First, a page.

Who will control the blockchain? Will it have editors?
IQ holders (see below) will have authority in the system to make decisions affecting the blockchain. Exactly how this will happen is discussed in our white paper. It’s important not to think of the blockchain as a single encyclopedia that has some assigned staff or a single editorial board. Everipedia.org has editors and a staff; but the Everipedia Network does not. Think of the network as a decentralized public repository of “encyclopedia-related information.” Many important editorial decisions that affect Everipedia.org, or some other Everipedia Network front end, might not even take place at the blockchain level. What will be required at the blockchain level is that data must be in the correct format and to meet certain basic, minimal standards--e.g., just to avoid people flooding it with literal nonsense.
At some point in the future there might be an advisory board and/or a nonprofit to help coordinate work on the blockchain among different publishers. Some of that entity’s decisions might be editorial. But we have not yet initiated any such group as of July 2018.
More generally, how is the blockchain project going to change Everipedia.org?
The first big change is that, by Q3 2018, Everipedia.org contributors will be able to earn IQ tokens for working on articles. At some point after that, it will become possible for contributors to propose and vote on changes to blockchain policy. Another later, “Phase 2” change is that the blockchain will support multiple, competing articles per topic, as well as metadata about articles. Right now, we have just one article per topic. Once the EOS account system is in place, you’ll be able to uniquely identify yourself and tag yourself (and submit ratings of other contributors as well), and Everipedia will let you weight article rankings based on user data.
IQ (Token) Information
What will the Everipedia Network’s tokens be called?
What exactly is a token, anyway?
It is a kind of cryptocurrency (like Bitcoin, Ethereum, or EOS). The IQ tokens are utility tokens, which means they allow you to actually do something in our system. In particular, they will allow you to vote on articles and on new community rules.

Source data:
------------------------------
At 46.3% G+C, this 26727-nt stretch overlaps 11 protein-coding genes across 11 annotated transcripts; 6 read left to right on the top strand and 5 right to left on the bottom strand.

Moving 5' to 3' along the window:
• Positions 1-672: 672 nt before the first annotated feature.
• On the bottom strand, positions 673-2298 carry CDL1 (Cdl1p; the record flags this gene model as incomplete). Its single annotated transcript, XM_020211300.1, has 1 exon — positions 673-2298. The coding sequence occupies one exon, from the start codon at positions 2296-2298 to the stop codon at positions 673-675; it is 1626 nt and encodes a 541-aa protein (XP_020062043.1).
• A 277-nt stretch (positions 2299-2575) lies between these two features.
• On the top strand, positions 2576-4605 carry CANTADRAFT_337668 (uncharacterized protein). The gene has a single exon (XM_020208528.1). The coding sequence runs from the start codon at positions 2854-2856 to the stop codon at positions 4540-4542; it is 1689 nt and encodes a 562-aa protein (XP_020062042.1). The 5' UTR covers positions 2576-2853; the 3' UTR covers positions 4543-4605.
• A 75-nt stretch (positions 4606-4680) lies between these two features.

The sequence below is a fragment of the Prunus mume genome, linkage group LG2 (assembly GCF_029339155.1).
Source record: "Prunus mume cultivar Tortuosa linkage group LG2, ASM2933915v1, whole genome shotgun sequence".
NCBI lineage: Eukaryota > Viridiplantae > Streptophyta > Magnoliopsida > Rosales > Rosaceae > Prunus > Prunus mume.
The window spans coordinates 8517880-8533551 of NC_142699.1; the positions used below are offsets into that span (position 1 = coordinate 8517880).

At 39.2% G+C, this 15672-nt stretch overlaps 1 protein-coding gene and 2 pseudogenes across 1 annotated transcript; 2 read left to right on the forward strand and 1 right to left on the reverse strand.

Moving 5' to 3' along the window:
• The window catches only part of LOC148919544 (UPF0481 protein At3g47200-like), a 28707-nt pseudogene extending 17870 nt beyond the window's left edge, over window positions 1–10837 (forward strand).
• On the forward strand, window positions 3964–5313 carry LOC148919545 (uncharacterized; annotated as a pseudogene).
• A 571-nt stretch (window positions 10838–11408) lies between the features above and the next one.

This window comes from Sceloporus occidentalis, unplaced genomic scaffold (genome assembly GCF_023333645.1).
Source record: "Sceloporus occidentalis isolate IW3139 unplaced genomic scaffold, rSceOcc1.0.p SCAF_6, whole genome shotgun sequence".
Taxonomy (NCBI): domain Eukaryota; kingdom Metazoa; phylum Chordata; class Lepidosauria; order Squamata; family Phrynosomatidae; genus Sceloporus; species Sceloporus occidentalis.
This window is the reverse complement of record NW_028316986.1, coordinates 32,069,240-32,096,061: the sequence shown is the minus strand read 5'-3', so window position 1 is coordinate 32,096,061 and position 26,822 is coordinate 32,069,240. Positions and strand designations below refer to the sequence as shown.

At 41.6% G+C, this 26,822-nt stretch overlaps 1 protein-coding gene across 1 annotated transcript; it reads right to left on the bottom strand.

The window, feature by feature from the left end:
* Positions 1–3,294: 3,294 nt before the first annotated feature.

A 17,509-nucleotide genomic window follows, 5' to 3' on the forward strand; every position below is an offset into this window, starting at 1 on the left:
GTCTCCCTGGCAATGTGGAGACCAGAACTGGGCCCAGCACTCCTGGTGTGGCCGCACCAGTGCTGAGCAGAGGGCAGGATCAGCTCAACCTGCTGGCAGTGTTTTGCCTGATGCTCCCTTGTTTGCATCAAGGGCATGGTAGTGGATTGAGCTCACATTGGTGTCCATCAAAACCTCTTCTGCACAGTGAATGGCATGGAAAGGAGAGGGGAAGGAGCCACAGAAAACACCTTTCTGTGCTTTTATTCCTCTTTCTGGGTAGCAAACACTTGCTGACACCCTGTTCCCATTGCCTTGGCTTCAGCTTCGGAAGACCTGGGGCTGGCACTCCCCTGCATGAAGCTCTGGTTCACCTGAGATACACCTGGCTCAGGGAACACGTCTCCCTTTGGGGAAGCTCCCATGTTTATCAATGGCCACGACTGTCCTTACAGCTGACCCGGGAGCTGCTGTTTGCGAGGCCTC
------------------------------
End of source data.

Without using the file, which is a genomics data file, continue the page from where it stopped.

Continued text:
Where is the white paper for the IQ token?
In the Everipedia Github repo. Here’s a direct link to the paper.
Many cryptocurrencies get started in an Initial Coin Offering (ICO). Has Everipedia done an ICO?
No. We did an airdrop to the EOS genesis snapshot list.
What is an airdrop?
Basically, it’s a token give-away, made possible by our investors. The airdrop in Everipedia’s case means that everyone who holds EOS tokens when a “snapshot” (see below) is made before the airdrop will receive a proportionate amount of IQ tokens for free.
When was the airdrop?
What was the snapshot, and when did it take place?
The snapshot was a list of all the EOS wallets, for purposes of determining who will receive IQ tokens in the airdrop. The snapshot was taken on June 2, 2018, when the EOS mainnet launched.
What was the proportion of EOS to IQ in the airdrop?
1 EOS = 5.1 IQ. Immediately after the airdrop, prices of these tokens vary independently.
Why did Everipedia do an airdrop?
We want the Everipedia Network to grow enormously. The airdrop allowed us to maximize our reach to relevant users who will already be on the EOS platform. It allowed us to reach over 100,000 addresses, far greater than we would be able to reach with a token sale. So an airdrop is a great way to kick-start what we want to be a truly decentralized and wildly active network.
You say you did an airdrop instead of an ICO. Why not do both?
Because Everipedia isn’t launching the network by selling the token. To get the network started, we just gave 51% of the total IQ away. It soon will be (or, depending on when you’re reading this, already is) possible to buy and sell IQ on exchanges. IQ is a tradable coin just like any other cryptocurrency.
Is Everipedia built on the EOS blockchain?
Yes, it is. Everipedia code and data will be located on the EOS blockchain and the InterPlanetary File System (IPFS).
Can I mine IQ?
IQ is not mineable in the classical proof of work sense, although a staking mechanism is employed to earn more IQ tokens. Validators holding IQ tokens can stake them on edits and earn more tokens as those edits are approved. For more information on this mechanism, check out the white paper.
When will IQ be listed on exchanges?
Is it really possible to unlock/mine tokens, with real value, by working on Everipedia.org?
Not yet. See our blockchain roadmap.
How many IQ tokens will I unlock/mine by writing an article?
There’s no way of knowing that at this time. If you want to know exactly how this is calculated you can see the white paper for technical details.